From the Morning Memo:

I can usually tell when state legislators are pleased with something they’ve done based on my inbox. Monday afternoon, I received roughly a dozen emails from both Republicans and Democrats celebrating the second passage of pension forfeiture legislation.

Because it’s a proposed amendment to the state constitution, the bill required approval in two consecutive legislative sessions before being sent to the general public for a referendum vote. If approved by voters this fall, any elected official convicted of a felony crime related to their office will be stripped of their state pension.

“The Senate is committed to restoring faith in government, and pension forfeiture has been a priority for us because those who violate the public trust need to be held responsible,” said Senate Finance Committee Chair Cathy Young. “Corrupt officials should not be able to cash in their taxpayer-funded pensions and continue to enjoy the fruits of their misdeeds.”

Ethics reform was a major topic at the end of last year’s session and during this past election, but as leadership turned their attention to the budget at the beginning of this year, some legislators were worried the momentum had stalled.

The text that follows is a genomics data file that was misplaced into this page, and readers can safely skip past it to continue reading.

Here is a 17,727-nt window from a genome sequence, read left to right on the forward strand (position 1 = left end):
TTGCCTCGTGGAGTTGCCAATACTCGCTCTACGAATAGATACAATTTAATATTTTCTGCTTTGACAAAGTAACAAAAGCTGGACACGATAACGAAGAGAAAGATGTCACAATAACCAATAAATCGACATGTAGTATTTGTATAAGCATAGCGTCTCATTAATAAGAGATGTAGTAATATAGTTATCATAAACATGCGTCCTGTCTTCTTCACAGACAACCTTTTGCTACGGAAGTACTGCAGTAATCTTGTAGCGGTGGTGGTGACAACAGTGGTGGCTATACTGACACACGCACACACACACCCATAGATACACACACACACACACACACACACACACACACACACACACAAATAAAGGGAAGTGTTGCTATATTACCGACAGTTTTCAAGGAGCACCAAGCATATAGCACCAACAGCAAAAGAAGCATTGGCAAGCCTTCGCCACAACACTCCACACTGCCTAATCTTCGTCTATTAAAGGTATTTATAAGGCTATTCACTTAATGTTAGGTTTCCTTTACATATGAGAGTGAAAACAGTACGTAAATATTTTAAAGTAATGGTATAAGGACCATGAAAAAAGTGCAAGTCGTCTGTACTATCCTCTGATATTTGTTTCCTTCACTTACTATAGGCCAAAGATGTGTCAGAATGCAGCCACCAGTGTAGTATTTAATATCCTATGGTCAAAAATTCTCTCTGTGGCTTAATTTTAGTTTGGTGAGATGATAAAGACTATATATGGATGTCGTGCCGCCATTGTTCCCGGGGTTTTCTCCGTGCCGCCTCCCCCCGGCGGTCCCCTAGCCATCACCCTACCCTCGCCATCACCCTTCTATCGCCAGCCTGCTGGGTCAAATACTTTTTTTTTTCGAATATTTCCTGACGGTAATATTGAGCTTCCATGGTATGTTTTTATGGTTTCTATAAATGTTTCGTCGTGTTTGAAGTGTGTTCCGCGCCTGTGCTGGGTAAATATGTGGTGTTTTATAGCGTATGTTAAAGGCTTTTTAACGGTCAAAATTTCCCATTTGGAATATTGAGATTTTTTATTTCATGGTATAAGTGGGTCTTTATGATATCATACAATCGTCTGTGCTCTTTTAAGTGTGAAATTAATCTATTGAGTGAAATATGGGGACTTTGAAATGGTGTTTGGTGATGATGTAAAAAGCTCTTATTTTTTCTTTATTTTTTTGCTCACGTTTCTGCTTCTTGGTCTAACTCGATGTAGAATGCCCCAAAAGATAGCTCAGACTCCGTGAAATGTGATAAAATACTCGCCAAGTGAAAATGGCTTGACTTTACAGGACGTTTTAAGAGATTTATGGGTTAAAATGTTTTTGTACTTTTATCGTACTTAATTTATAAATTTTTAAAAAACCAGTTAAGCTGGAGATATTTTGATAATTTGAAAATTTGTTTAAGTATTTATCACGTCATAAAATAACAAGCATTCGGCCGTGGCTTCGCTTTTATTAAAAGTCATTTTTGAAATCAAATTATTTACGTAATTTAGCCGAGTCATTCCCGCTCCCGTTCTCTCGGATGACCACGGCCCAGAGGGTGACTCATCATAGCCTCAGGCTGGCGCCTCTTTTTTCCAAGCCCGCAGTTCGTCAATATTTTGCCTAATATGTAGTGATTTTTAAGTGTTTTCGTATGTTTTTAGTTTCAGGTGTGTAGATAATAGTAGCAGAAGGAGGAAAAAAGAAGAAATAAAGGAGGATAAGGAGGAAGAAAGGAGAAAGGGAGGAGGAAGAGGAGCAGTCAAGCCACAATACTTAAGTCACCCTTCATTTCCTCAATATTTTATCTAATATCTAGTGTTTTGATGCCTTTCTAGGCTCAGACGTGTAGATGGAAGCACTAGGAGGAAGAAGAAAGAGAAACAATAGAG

Freshman Assemblyman and former Judge Angelo Morinello, a Niagara Falls Republican, was among the concerned.

“Restoring the people’s trust in government and holding corrupt officials responsible for their actions is the reason I ran for office,” he said. “Today, I was proud to help pass legislation which does both of these things.”

“The individuals in my district are incredibly hard-working people, and there is no reason they should be funding the pensions of public officials who choose to use their position in government to break the law. While there is a long way to go in terms of cleaning up Albany, stripping all corrupt public officials of their taxpayer-funded pensions is an important first step.”

Freshman Democratic Assemblywoman Monica Wallace also campaigned on ethics reform. The University at Buffalo law professor, who actually teaches the subject, said she’s pleased with the vote but wants to continue to push other issues like closing the so-called LLC loophole.

“I’m committed to holding myself and all legislators to the highest standards,” Wallace said. “I came here to fight for strong ethics reform, and I am determined to fulfill that promise.”

Other legislators who touted the passage of the pension forfeiture bill included Republican state Sens. Chris Jacobs, Rich Funke, and Demcoratic Assembly Majority leader Joe Morelle, of Rochester.